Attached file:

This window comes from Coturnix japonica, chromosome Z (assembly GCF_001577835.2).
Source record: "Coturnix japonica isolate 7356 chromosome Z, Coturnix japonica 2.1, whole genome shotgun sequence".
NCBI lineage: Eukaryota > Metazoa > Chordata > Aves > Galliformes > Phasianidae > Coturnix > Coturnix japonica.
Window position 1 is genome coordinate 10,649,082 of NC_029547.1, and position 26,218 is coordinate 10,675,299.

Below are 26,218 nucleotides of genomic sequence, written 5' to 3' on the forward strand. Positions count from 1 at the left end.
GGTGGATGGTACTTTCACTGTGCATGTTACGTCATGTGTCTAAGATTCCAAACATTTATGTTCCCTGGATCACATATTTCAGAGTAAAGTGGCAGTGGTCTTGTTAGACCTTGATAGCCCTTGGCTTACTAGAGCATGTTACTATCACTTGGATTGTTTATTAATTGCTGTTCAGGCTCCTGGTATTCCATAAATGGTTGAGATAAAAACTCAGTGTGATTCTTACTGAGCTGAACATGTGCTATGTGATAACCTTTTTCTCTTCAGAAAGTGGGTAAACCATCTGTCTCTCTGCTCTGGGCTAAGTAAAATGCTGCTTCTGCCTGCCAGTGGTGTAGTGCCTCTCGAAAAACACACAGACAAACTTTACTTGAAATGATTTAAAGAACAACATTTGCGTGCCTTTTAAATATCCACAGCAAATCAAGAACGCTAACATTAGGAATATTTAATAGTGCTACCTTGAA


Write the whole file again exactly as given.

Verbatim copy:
This window comes from Coturnix japonica, chromosome Z (assembly GCF_001577835.2).
Source record: "Coturnix japonica isolate 7356 chromosome Z, Coturnix japonica 2.1, whole genome shotgun sequence".
NCBI lineage: Eukaryota > Metazoa > Chordata > Aves > Galliformes > Phasianidae > Coturnix > Coturnix japonica.
Window position 1 is genome coordinate 10,649,082 of NC_029547.1, and position 26,218 is coordinate 10,675,299.

Below are 26,218 nucleotides of genomic sequence, written 5' to 3' on the forward strand. Positions count from 1 at the left end.
GGTGGATGGTACTTTCACTGTGCATGTTACGTCATGTGTCTAAGATTCCAAACATTTATGTTCCCTGGATCACATATTTCAGAGTAAAGTGGCAGTGGTCTTGTTAGACCTTGATAGCCCTTGGCTTACTAGAGCATGTTACTATCACTTGGATTGTTTATTAATTGCTGTTCAGGCTCCTGGTATTCCATAAATGGTTGAGATAAAAACTCAGTGTGATTCTTACTGAGCTGAACATGTGCTATGTGATAACCTTTTTCTCTTCAGAAAGTGGGTAAACCATCTGTCTCTCTGCTCTGGGCTAAGTAAAATGCTGCTTCTGCCTGCCAGTGGTGTAGTGCCTCTCGAAAAACACACAGACAAACTTTACTTGAAATGATTTAAAGAACAACATTTGCGTGCCTTTTAAATATCCACAGCAAATCAAGAACGCTAACATTAGGAATATTTAATAGTGCTACCTTGAA